“The end of last year, the Tour raised some $1.6 billion for organizations like the Salesmanship Club and the community benefits from that, and that continues to rise every year even in this bad economy,” Beman said. “Certainly, the players are benefiting from the success of the Tour, but the success of the Tour is touching literally thousands of people every year.”

Beman was a player in the 1968 Nelson, and wasn’t thinking about charity at that time.

“Then I wasn’t thinking about any bigger things than trying to make a living. We couldn’t care less what the Salesmanship Club did. … You had nice prize money and we were here as players trying to get it. That’s all we knew,’ he said. “But when I became commissioner, I got a little wiser.”

Choi, who has eight PGA Tour victories, has had four consecutive top-10 finishes.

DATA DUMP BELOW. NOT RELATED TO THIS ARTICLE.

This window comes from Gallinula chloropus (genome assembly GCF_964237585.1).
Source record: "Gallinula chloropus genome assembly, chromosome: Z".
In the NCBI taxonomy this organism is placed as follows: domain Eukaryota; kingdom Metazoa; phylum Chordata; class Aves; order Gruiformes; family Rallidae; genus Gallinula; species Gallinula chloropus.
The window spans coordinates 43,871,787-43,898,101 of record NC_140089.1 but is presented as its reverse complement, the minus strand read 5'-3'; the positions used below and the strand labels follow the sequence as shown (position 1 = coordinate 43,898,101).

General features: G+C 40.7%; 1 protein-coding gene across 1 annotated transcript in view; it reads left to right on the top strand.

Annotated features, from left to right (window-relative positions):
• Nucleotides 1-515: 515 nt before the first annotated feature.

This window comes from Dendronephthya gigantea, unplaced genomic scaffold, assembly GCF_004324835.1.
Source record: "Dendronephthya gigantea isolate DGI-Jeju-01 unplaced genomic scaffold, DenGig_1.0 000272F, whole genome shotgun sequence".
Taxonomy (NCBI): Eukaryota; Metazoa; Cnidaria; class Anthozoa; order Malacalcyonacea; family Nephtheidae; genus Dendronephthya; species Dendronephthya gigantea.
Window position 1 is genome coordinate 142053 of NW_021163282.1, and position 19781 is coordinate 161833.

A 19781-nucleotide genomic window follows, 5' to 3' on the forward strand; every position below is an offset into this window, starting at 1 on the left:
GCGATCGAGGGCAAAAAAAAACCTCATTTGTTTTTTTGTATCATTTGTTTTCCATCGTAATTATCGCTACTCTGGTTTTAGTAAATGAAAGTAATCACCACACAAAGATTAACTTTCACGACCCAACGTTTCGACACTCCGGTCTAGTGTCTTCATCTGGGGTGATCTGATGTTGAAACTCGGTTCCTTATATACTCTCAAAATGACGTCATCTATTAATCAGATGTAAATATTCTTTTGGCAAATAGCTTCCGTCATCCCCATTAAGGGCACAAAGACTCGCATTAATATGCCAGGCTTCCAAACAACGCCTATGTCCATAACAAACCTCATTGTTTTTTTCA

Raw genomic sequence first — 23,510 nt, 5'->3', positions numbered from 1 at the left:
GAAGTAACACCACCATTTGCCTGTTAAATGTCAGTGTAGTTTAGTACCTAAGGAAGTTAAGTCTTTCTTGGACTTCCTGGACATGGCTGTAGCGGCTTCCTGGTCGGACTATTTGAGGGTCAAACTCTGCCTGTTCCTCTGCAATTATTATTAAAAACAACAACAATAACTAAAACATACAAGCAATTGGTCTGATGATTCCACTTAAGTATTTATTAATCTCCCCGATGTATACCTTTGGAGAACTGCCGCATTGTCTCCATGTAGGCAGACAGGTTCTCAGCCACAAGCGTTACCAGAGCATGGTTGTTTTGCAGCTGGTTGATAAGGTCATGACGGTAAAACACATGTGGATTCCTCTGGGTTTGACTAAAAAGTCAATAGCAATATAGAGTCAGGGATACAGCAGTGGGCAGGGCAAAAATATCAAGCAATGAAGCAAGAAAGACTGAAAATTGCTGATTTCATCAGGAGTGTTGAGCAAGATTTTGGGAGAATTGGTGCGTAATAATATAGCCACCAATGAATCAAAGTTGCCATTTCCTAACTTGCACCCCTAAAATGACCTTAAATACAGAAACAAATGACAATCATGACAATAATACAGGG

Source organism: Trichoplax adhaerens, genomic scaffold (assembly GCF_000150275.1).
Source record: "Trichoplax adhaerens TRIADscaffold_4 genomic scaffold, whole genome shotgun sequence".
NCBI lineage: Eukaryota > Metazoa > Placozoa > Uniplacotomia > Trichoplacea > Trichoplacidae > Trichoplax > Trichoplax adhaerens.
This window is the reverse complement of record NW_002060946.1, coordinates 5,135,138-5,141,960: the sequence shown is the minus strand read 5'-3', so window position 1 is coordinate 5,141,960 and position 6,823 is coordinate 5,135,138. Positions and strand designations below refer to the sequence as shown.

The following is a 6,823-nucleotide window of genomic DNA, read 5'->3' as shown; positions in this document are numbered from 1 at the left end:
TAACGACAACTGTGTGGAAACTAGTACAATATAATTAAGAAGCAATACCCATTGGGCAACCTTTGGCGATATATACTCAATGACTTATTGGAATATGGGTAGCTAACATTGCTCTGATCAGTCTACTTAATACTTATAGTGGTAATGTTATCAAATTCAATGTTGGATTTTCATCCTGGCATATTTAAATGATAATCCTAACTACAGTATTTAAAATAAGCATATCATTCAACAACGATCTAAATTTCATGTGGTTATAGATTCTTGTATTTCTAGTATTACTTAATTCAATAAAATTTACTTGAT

Like Choi, Day has five top 10s in 11 tournaments played this season. Day had three top 10s in a row with a sixth-place finish at The Players Championship before being 31st last week at Colonial, where he is a member.

Day is among seven past Nelson winners playing this week.

“Twelve months ago, it was an amazing run from then until now. Obviously my game has changed a lot since then,” Day said. “This was a platform to the next level for me. I’ve contended in a couple of majors now and I’ve grown on the course and off the course, which has been nice. It’s been a really exciting last 12 months.”

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Angela hits Sergio in stride on field at Superdome

By Grill Room TeamDecember 18, 2017, 3:22 pm

Sergio and Angela Garcia's super 2017 keeps getting more ... Super ... Dome. (+1 awful blog lede.)

The couple started the year with Sergio's win at the Masters, then embarked on a whirlwind green jacket media tour, then kicked off El Clasico, then attended Wimbledon, then got married, then announced they were expecting their first child ...